The Anti-Federalists Foresaw the Federal Government’s Abuse of Right to Tax

The Anti-Federalists argued against the Federalists that the Constitution gave too much power to the federal government and potentiated “usurpations” of power, “invasions” of the people’s rights, and a “consolidated” government.[1]

The Federalists believed the “Constitution’s exquisite design”[2] would prevent such violations. Also, both Madison and Hamilton argued that the people and militias would prevent that from happening. Unfortunately, the Federalists were wrong and the Anti-Federalists were correct.

“Today, the national government itself arbitrarily decides what the Constitution means. It claims a monopoly of interpreting the very document that was intended to restrain it.”[3]

Jefferson warned in 1798, in the Kentucky Resolutions, “[I]t has become the sole and final judge of the extent of its own powers. And it has used this prerogative to enlarge those powers to monstrous dimensions.”[4]

December 13, 1787, an Anti-Federalist named Brutus warned that the new Congress would one day exercise unlimited taxations thereby making the states dependent upon the federal government for their financial survival. To say this was prophetic is not an overstatement, but rather as precise of a prediction as one could imagine.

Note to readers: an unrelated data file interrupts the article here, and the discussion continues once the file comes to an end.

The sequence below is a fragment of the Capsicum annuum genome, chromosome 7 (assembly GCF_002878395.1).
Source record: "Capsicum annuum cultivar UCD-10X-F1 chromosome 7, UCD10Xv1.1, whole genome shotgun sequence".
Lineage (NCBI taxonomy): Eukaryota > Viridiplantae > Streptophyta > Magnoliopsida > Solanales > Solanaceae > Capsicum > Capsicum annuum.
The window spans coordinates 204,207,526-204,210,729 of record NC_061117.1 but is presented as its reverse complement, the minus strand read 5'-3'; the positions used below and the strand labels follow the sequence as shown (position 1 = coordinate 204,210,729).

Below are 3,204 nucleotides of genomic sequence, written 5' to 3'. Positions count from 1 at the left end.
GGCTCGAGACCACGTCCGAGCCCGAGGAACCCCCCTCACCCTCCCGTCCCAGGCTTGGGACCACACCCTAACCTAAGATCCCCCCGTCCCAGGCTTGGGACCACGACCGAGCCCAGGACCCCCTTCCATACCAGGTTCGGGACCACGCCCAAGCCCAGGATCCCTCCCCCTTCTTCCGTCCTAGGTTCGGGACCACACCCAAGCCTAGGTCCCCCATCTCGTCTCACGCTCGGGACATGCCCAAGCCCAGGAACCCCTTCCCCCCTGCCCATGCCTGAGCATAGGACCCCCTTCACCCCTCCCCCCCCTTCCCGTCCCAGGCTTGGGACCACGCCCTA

In reference to the first article, 8th section of the Constitution, which grants the federal government power to tax, Brutus warned, “We may say then that this clause commits to the hands of the general legislature every conceivable source of revenue within the United States.”[5]

Commenting upon the absolute power this deposits in the federal government, Brutus said, “He that has the purse will have the sword, and they that have both, have everything….The legislature of the United States will have a right to exhaust every source of revenue in every state, and to annul all laws of the states which may stand in the way of effecting it.”[6]

Think public education and direct taxation of individuals of sovereign states!

[1] Bruce Frohnen, ed., The Anti-Federalists: Selected Writings and Speeches, (Washington D.C., Regnery Publishing, Inc., 1999), vii.
[2] Ibid., ix.
[3] Ibid.
[4] Ibid.
[5] Ibid., 409.
[6] Ibid., 410-411.

Ronnie W. Rogers